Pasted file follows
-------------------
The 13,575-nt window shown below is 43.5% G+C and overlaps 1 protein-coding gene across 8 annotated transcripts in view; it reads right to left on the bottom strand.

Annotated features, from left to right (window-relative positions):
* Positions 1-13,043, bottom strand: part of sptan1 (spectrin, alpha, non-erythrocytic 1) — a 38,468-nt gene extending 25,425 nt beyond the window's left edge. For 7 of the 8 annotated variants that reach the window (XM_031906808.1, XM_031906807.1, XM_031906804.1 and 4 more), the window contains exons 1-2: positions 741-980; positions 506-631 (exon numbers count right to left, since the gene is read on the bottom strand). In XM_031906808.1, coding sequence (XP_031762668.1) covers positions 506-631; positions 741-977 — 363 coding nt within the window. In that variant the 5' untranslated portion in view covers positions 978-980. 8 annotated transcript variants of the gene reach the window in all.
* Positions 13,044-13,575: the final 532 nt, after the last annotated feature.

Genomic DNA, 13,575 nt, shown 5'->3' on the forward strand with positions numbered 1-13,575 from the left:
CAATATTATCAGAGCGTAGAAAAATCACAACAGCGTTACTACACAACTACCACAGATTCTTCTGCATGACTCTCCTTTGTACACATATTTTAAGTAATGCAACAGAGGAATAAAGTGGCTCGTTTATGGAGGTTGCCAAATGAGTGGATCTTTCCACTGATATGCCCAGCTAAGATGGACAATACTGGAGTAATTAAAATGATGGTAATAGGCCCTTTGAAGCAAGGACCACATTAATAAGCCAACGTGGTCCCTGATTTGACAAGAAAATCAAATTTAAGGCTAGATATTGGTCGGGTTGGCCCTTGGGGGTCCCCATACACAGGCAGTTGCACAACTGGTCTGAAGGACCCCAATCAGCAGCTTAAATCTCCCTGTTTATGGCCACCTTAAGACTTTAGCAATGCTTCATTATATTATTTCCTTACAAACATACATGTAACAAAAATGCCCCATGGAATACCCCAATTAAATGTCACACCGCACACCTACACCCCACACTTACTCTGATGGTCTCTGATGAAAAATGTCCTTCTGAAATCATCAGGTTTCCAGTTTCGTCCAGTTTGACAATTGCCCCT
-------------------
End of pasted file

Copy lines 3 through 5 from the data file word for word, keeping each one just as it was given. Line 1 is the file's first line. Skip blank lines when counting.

* Positions 1-13,043, bottom strand: part of sptan1 (spectrin, alpha, non-erythrocytic 1) — a 38,468-nt gene extending 25,425 nt beyond the window's left edge. For 7 of the 8 annotated variants that reach the window (XM_031906808.1, XM_031906807.1, XM_031906804.1 and 4 more), the window contains exons 1-2: positions 741-980; positions 506-631 (exon numbers count right to left, since the gene is read on the bottom strand). In XM_031906808.1, coding sequence (XP_031762668.1) covers positions 506-631; positions 741-977 — 363 coding nt within the window. In that variant the 5' untranslated portion in view covers positions 978-980. 8 annotated transcript variants of the gene reach the window in all.
* Positions 13,044-13,575: the final 532 nt, after the last annotated feature.

Genomic DNA, 13,575 nt, shown 5'->3' on the forward strand with positions numbered 1-13,575 from the left: